We also believe that the discounting of plaintiff's allegations of subjective back pain by the ALJ was error. Plaintiff testified before the ALJ that he could not sit for more than ten minutes without experiencing great discomfort. However, the ALJ placed substantial emphasis on the fact tha plaintiff seemed to be in no difficulty during the 18 minute hearing and that plaintiff drove himself 1 1/2 hours to the hearing. This application of a "sit and squirm" index iss not entitled to great weight in this Circuit. Aubeuf v. Schweiker, 649 F.2d 107, 113 (2d Cir. 1981).Plaintiff's ability to drive is not dispositive of the question of his pain. See, Neumerski v. Califano, 513 F. Supp. 1011 (E.D. Pa. 1981), where the ALJ placed considerable emphasis on the plaintiff's ability to drive a car. The court held that the ALJ may not infer a lack of disability on the basis of a claimant's engaging in sporadic activity where there is uncontroverted medical testimony to the contrary.Id. at 1015. Accord, Smith v. Califano, 637 F.2d 968 (3d Cir. 1981).
While the ALJ did note that plaintiff's myelogram indicated spondylosis at L-5, the ALJ discounted plaintiff's testimony as to subjective pain. In Gallagher v. Schweiker, 697 F.2d 82 (2d Cir. 1983), the court held that subjective pain may be considered in a disability evaluation if there is an impairment that is demonstrable by objective medical techniques. The fact that such an impairment does not normally cause pain is not controlling. Id. at 84. In the case at bar, the ALJ analyzed the medical evidence of spondylosis and concluded that the findings showed no extradural defect. However, the ALJ ignored tomographic findings of L-4 and L-5 indicating a condition consistent with metastatic Hodgkin's Disease to the bone. The discounting of plaintiff's pain in light of this uncontroverted medical evidence is error. Aubeuf, supra, at 112-13. Accord, Marcus v. Califano, 615 F.2d 23, 27 (2d Cir. 1979).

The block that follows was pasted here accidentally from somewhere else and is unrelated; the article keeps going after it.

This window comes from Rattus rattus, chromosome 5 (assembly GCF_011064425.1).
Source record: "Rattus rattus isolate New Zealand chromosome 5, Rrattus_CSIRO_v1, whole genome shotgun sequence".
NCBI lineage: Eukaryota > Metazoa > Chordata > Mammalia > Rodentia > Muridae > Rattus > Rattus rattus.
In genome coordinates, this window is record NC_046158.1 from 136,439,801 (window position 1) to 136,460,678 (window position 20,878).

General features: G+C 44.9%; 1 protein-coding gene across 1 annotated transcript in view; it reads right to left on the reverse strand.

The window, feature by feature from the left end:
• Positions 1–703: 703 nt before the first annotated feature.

Plaintiff's final allegation of error is that the standards of 20 C.F.R. § 404, Appendix II, also known as the GRIDS, were incorrectly applied to him. This Court agrees with the plaintiff. While the constitutionality of the GRIDS was upheld by the Supreme Court in Heckler v. Campbell, 461 U.S. 458, 103 S. Ct. 1952, 76 L. Ed. 2d 66, 51 U.S.L.W. 4561 (May 17, 1983), it is the opinion of this Court that they were incorrectly applied to this plaintiff as a matter of law.
While plaintiff alleged back pain, an exertional impairment (i.e., one that limits a claimant's ability to meet the strength requirements of a job), he also suffers from Hodgkin's Disease and the side-effects of chemotherapy. These side-effects (nausea, vomiting, fatigue) are non-exertional impairments; they affect plaintiff's ability to perform any activity, strength-related or not. They do not manifest themselves only when plaintiff exerts himself physically, but are present at all times.